Not all cave exploration takes place underground.Several years ago while, conducting research for the NSS 75th anniversary convention, an obscure reference was found in the digital card catalog at the Library of Congress in Washington D.C. The catalog record mentioned an old envelope of photographs taken in Lehman Caves in 1928 by a John Walker of Ely, Nevada. No digital scans or descriptions of the images were available which suggested the envelope had probably not been opened in almost a century. No other records could be found to describe the collection.
Bob Hoke and Dave West of the DC Grotto were tasked with visiting the library where they examined the contents of the envelope. The library staff graciously allowed them to take low resolution pictures of the black and white photographs which were then shared with Great Basin National Park. Upon examination by the park's archive staff, we were all thrilled to learn that the park had no knowledge of the images in the envelope. They had been lost for decades.
Merilee Proffitt from Diablo Grotto then started to research the photographer. She learned that John Walker, operated the Walker Electric Studio in Ely, Nevada from 1923 to 1928. After his death in late 1928, his wife Mary S. Walker continued to operate the studio, and worked as a photographer in Ely and later in Churchill County, Nevada.
We knew that Walker had shot several photographs in another cave near Ely, but the collection that was discovered at the Library of Congress was the most complete record of the cave from that era.
Members of the NSS tracked down the grandson of John Walker. He's currently living near Reno, Nevada and was excited to learn of our research. Sadly, he believes the original negatives for the photographs were likely destroyed in a house fire many years ago. This means that the photographs in the Library of Congress are the only surviving images of the cave from shortly after its designation as a national monument by proclamation from President Warren G. Harding in 1922.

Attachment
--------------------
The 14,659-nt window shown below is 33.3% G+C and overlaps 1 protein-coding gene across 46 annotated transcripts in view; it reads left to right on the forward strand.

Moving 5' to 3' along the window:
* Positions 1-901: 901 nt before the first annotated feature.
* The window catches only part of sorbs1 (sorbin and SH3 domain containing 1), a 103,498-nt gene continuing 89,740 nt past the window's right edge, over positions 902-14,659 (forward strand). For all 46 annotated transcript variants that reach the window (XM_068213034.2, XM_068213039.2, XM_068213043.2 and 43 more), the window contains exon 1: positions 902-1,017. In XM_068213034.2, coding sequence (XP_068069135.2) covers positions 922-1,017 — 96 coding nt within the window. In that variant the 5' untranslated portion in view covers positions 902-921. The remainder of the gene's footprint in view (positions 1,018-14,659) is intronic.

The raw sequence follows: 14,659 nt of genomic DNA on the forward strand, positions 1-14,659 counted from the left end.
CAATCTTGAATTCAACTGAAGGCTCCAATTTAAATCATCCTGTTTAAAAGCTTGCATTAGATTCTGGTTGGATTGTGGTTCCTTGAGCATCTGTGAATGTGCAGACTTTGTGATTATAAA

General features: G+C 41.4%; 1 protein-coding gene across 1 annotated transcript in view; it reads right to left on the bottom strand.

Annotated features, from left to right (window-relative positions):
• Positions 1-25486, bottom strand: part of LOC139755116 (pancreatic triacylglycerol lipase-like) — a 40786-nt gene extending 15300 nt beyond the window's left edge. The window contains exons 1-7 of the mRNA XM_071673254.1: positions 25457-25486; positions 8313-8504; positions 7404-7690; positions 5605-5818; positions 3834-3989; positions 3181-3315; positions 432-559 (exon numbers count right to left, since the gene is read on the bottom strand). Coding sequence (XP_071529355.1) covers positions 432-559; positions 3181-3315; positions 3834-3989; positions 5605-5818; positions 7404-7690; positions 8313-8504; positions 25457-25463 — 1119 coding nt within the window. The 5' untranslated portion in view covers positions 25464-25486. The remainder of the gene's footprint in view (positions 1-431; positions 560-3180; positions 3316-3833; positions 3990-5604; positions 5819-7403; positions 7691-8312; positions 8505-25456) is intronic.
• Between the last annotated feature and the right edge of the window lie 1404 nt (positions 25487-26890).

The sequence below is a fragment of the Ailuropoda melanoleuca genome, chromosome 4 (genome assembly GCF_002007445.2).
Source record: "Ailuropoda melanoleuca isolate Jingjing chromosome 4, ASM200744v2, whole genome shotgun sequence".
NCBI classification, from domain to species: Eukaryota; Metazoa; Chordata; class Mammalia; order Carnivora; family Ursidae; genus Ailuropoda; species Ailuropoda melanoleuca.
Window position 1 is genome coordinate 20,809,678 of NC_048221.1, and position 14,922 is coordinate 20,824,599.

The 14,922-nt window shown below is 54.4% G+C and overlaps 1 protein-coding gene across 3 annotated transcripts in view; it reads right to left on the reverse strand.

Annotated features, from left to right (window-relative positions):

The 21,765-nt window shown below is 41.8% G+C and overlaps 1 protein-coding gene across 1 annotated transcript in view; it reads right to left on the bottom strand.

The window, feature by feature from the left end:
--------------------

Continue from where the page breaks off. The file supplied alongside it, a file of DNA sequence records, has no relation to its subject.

In mid-2015, the Great Basin National Park commissioned the Library of Congress for a set of high-resolution scans of these historic images.
The Great Basin National Heritage Area was chartered by the US Congress as an agency dedicated to preserving the "lived in landscape" that is unique to the inter-mountain region of the western United States. Ely, Nevada and Great Basin National Park are located within the heritage area.
By decree of congress, heritage areas are a combination of natural, cultural, historic and recreational resources that have shaped a nationally distinctive landscape.
The deep history of mining and ranching in eastern Nevada, coupled with the diverse ethnic influence, now define this region.
Last December, the Great Basin Heritage Area Partnership awarded a grant to the Western Cave Conservancy and the NSS to cover expenses for Dave Bunnell to travel to the park and re-shoot the historic images frame-for-frame.
This summer, the resulting images from Bunnell's work will be enlarged along with the corresponding images from 1928. For the first time in the history of the national park, cave scientists and land managers may view the effects of nearly 100 years of visitation to this pristine cave.
The "Art Bank" in downtown Ely will feature a gallery show of these images on Saturday, July 16 - the opening weekend of our convention this summer. The free exhibit will be open to cavers and the public. We hope you can join us.
Mainly clear. Lows overnight in the upper teens.
Mainly clear. Low 17F. Winds SSE at 5 to 10 mph.
Sunny, along with a few afternoon clouds. High near 50F. Winds E at 5 to 10 mph.
Last updated on
Mon, 1-Jan 7:45 pm
Variscite is a bright green to yellowish green phosphate mineral with a chemical composition of AlPO4.2H2O. It has been produced from a few locations in Nevada and can be cut and polished into beautiful cabochons. Variscite is often found associated with turquoise because both minerals form above the water table in the near-surface environment and require a source of phosphate.